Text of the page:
Can chatbots replace human interaction?
For customers, chatbots offer a time-saving option to communicate with brands. Rather than having to wait on hold on a support line, the technology satisfies today’s desire for instant appeasement.
For businesses, AI-driven chatbot technology saves human resources and allows them to claim ‘always-on’ support— even if that support is limited to pre-programmed responses to routine inquiries.
This recipe for success is such that, according to Statista, 67 percent of consumers worldwide used a chatbot for customer support in the last year.
Forty percent of consumers, meanwhile, claimed they do not care whether they’re helped by a chatbot or a real human, while it’s predicted that 85 percent of all customer interactions will be handled without a human agent by 2020.
Beyond providing customer support, future advances of chatbot technology for a long time been offered as machine learning a natural language processing (NLP) technology moves forward. From serving as personal shopping assistants to providing ‘stigma-free’ emotional support, future use cases are optimistic and rife.
But according to a new report by GlobalData, in certain scenarios, robot-advice services just aren’t yet cutting it.
In its UK Investors Survey, the firm found that just 5 percent of millennials chose chatbots to discuss the buying and selling of investments. For the remainder, face-to-face communication still reigned supreme in this scenario, with 95 percent preferring to speak to a human financial advisor.
GlobalData’s Sergel Woldemichael said digital services can provide advantages in accessing new demographics as well as offering operational efficiencies through automation. However, when it comes to making investment decisions, the vast majority of “digitally-advanced younger generations” still require human interaction and expertise before they make an investment decision.
In this case, the report states that traditional wealth managers are seasoned professionals that have experienced multiple recessions and periods of market volatility: “[…] they are able to weather a storm and with a potential market downturn on the horizon, robot-advisors may not be ready to tackle the risks to client investments that come with it.”
GlobalData’s research is limited to the use of chatbots in wealth management. However, it demonstrates that consumer-facing businesses across industries should not take it as a ‘given’ that younger customers will favor the convenience of the technology over the value provided by more traditional approaches of communication.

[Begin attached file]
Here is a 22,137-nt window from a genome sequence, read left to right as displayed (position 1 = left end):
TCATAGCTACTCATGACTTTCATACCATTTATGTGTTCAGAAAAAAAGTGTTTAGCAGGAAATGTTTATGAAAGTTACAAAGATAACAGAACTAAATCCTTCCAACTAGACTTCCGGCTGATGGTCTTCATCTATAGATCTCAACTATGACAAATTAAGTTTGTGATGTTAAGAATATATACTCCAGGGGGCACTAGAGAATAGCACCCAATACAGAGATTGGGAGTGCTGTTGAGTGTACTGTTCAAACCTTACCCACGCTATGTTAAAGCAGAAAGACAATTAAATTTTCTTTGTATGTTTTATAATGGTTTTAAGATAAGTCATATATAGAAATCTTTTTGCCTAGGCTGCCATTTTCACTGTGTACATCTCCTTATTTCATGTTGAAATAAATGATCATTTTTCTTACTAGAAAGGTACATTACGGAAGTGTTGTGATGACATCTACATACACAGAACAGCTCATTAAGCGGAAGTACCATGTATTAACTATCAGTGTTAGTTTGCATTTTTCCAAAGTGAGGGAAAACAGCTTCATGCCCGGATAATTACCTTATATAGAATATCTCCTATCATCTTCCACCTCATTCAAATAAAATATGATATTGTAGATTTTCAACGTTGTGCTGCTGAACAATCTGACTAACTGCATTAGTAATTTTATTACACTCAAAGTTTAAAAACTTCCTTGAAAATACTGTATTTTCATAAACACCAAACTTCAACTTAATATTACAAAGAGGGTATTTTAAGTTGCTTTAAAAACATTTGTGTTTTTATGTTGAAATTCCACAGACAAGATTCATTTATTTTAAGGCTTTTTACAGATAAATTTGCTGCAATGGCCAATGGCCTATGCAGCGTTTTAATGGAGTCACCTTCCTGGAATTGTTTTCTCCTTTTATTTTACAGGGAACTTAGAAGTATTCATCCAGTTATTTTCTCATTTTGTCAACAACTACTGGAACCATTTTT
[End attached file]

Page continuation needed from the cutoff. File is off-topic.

This especially applies when the subject of the query is particularly sensitive or high-stakes, where a sense of human connection provides necessary reassurance and peer validation to the decision made.
Of course, chatbot technology will always provide the benefit of lending users a sense of anonymity and the freedom to explore products or services in their own time without the pressure or expectations attached to speaking to representative in-person.
In the healthcare industry, Microsoft offers an Azure-hosted ‘Health Bot’ SaaS platform, allowing customers— from insurance and pharmaceutical companies— to create their own uniquely functioning chatbots.
The idea is that both sensitive queries and routine requests could be handled by the technology, helping to relieve resources in the already overburdened healthcare sector.
Use of chatbots will vary case-by-case across businesses. But while technology will certainly progress, true success will rely on the trust built between customers and the technology— and whether that is sufficient to satisfactorily replace the human element.
“Pigeonholing the next generation into a digital chamber is the wrong way to view millennials,” Woldemichael said. “Mobile investment apps are unable to cater to the emotional needs of humans when seeking financial advice.
“A hybrid model is the best bet for the moment, and for the near future. Evidently, these digital natives are still seeking a human to collaborate with and gain valuable insight from.”